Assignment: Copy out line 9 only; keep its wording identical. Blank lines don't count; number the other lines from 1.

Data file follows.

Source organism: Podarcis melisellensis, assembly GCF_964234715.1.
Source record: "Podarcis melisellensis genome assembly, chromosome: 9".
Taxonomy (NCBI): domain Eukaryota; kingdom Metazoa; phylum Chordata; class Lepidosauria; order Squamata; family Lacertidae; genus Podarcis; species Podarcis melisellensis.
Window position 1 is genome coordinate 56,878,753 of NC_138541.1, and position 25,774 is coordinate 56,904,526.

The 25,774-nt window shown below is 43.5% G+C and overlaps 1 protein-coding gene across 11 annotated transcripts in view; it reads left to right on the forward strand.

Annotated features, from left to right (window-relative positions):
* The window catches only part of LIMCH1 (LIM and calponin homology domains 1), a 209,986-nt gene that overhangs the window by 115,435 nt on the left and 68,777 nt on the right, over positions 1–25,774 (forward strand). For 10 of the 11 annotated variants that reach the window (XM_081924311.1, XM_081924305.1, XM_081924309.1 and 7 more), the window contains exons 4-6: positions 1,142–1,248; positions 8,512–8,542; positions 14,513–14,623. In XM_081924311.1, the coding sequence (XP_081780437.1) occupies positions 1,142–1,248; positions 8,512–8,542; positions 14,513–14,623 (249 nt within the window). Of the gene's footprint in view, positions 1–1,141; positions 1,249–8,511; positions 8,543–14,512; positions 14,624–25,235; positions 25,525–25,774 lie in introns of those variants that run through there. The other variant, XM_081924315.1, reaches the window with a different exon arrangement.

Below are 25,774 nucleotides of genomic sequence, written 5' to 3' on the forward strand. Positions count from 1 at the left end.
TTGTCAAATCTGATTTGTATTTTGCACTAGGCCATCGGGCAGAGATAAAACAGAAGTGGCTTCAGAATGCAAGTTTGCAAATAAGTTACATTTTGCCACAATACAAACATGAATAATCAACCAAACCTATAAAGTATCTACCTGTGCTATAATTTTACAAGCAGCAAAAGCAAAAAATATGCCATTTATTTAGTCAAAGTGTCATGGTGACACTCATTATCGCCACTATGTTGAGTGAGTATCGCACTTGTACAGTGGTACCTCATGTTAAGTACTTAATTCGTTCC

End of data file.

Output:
TTGTCAAATCTGATTTGTATTTTGCACTAGGCCATCGGGCAGAGATAAAACAGAAGTGGCTTCAGAATGCAAGTTTGCAAATAAGTTACATTTTGCCACAATACAAACATGAATAATCAACCAAACCTATAAAGTATCTACCTGTGCTATAATTTTACAAGCAGCAAAAGCAAAAAATATGCCATTTATTTAGTCAAAGTGTCATGGTGACACTCATTATCGCCACTATGTTGAGTGAGTATCGCACTTGTACAGTGGTACCTCATGTTAAGTACTTAATTCGTTCC